Proposed Leadership Development

Caitlin (Director of Development) and Misha (Director of Operations) were accepted to an eight-month virtual Executive Program in Arts and Culture Strategy offered in partnership with the University of Pennsylvania School of Social Policy and Practice. The program offers financial management, marketing, governance, network building and more. The program encourages team participation, making it a particularly good match for two work partners to attend together. The team proposes convening a board committee to share their learning and to join with them in identifying strategic activities for the Museum as a result of their participation.


Grant Awarded to:

Pittsburgh Symphony, Inc.

Aleta King, Vice President of Marketing and Sales, Pittsburgh Symphony Orchestra

A  “speeding truck” of new audience dynamics, will affect several institutions within the Cultural District over the next 10 years. Competition for free time, evolving audience demographics and changes in ticket buying patterns will all challenge arts groups to develop new ways to bring patrons to their shows.  Resident companies have an opportunity to unpack more than twenty years of captured ticket data to help them spot new patterns – a challenge that Aleta will undertake in her Benter Vision Award experience. Aleta started her career as a box office attendant at Heinz Hall. Working both within the PSO and with other resident companies in the Cultural District, she hopes that change management and data analytics tools will aid efforts to grow the region’s cultural audiences overall.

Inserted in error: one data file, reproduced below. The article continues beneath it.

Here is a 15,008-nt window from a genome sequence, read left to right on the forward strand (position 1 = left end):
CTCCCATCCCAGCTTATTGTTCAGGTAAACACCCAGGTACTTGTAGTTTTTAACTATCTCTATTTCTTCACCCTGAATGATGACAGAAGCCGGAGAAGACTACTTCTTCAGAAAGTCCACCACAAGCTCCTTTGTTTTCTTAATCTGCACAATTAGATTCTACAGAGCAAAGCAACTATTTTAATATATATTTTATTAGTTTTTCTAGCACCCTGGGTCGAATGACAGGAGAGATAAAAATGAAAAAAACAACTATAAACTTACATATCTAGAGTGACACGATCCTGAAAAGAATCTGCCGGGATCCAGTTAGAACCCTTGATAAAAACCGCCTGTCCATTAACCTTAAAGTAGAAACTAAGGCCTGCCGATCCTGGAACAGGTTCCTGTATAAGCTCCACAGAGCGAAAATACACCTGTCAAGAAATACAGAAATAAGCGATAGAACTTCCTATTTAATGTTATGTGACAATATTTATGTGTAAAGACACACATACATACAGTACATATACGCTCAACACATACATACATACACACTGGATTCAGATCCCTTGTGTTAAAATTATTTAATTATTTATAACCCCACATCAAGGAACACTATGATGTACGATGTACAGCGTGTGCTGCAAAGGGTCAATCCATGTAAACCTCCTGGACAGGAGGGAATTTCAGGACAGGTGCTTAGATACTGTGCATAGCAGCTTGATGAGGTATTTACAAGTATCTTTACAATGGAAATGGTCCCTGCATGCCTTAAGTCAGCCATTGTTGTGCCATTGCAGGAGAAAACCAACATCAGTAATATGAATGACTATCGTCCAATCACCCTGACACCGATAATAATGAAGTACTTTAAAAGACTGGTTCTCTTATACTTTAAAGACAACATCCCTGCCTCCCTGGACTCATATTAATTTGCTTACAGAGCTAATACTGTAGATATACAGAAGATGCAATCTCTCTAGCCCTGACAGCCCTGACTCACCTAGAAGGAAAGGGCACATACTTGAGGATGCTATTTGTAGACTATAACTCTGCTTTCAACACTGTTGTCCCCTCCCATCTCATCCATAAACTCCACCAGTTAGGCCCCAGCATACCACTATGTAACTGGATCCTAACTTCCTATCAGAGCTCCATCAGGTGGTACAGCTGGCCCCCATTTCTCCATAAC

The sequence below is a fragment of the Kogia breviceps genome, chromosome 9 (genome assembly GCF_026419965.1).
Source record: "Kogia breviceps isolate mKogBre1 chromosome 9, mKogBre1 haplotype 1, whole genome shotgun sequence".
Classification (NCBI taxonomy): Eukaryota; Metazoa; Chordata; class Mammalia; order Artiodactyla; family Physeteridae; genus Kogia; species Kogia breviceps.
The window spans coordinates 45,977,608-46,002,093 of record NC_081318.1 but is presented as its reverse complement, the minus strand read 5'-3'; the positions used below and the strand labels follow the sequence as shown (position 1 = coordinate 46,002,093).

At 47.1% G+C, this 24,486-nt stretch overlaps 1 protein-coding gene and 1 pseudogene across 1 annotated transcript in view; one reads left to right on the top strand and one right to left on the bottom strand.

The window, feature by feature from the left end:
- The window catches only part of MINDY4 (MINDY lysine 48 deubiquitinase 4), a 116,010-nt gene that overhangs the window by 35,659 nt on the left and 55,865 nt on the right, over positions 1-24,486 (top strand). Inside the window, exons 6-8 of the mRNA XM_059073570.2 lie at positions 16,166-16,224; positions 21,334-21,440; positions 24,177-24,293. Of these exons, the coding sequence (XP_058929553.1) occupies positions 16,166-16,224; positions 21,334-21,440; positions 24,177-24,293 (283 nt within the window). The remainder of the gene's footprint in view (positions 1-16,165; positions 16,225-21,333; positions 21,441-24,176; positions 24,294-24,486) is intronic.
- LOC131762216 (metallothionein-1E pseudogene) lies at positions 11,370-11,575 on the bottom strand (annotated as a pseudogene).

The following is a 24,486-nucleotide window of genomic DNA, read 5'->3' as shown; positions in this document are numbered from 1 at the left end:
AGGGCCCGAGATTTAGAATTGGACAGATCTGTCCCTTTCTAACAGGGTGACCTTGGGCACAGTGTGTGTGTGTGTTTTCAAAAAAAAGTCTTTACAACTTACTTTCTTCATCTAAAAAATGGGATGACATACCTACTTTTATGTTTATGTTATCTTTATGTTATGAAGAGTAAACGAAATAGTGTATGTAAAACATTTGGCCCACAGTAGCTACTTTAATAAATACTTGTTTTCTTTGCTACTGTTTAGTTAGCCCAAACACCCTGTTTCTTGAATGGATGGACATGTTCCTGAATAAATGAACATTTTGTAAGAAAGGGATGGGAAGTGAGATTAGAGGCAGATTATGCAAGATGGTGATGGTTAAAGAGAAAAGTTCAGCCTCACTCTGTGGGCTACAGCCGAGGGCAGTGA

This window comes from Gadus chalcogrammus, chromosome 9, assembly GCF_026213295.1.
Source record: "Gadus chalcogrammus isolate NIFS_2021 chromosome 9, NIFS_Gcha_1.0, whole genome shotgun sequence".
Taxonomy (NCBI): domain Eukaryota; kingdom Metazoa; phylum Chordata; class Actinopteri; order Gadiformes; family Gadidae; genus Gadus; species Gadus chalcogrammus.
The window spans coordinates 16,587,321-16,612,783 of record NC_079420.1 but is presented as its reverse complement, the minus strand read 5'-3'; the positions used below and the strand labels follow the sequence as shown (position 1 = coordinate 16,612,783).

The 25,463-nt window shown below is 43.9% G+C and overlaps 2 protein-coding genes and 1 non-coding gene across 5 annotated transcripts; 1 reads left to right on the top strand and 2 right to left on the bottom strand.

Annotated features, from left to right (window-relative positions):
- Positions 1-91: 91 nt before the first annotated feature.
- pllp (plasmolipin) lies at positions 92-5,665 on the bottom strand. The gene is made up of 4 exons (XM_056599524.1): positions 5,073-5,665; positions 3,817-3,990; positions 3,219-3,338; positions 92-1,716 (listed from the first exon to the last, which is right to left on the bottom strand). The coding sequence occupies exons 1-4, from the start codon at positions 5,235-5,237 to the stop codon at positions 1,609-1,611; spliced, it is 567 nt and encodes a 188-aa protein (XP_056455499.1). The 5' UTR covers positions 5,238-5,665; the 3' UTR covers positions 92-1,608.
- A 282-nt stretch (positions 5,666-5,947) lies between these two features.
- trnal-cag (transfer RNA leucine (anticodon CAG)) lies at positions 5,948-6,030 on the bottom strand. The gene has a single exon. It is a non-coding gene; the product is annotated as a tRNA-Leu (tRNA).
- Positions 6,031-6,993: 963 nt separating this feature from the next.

Proposed Leadership Development

Aleta proposes a professional development program based on two executive education programs at the University of Pennsylvania. One is centered on Customer Data Analytics and the other on Change Management. The combination of these two or similar learning opportunities would allow her to analyze audience engagement in ways that could enable several regional arts groups – not just the Pittsburgh Symphony – to be more relevant to their customers. Aleta hopes to eventually adopt practices that tap data to benefit the Pittsburgh Symphony Orchestra (PSO) and the Cultural District as a whole.


Grant Awarded to:

Pittsburgh Glass Center, Inc.

Heather McElwee, Executive Director, Pittsburgh Glass Center

Heather became executive director of the Pittsburgh Glass Center in 2011. Since then, she has led the organization through financial challenges and into a period of diversified revenue, extensive educational offerings, and community outreach. To expand its footprint in Garfield, PGC is considering the purchase and renovation of a property on Penn Avenue. The new facility would house studio production space, administrative offices, and instructional facilities. The expansion represents the PGC’s growing prominence as a world-class destination and educational center, as well as a deepened commitment to responsible community development in Pittsburgh’s East End. Heather plans to share her leadership training experience through several collaboratives in which she is currently active.

Proposed Leadership Development

Heather proposes a five-day immersive leadership experience at the Ashridge Executive Education Center at the Hult International Business School in England. Following her immersive training experience, Heather will benefit from the program’s built-in ongoing virtual coaching component, allowing for ongoing integration of the training with issues as they arise back at work.


Further Reading:



Opioids in the Community

Spotlight - Partners Work in Progress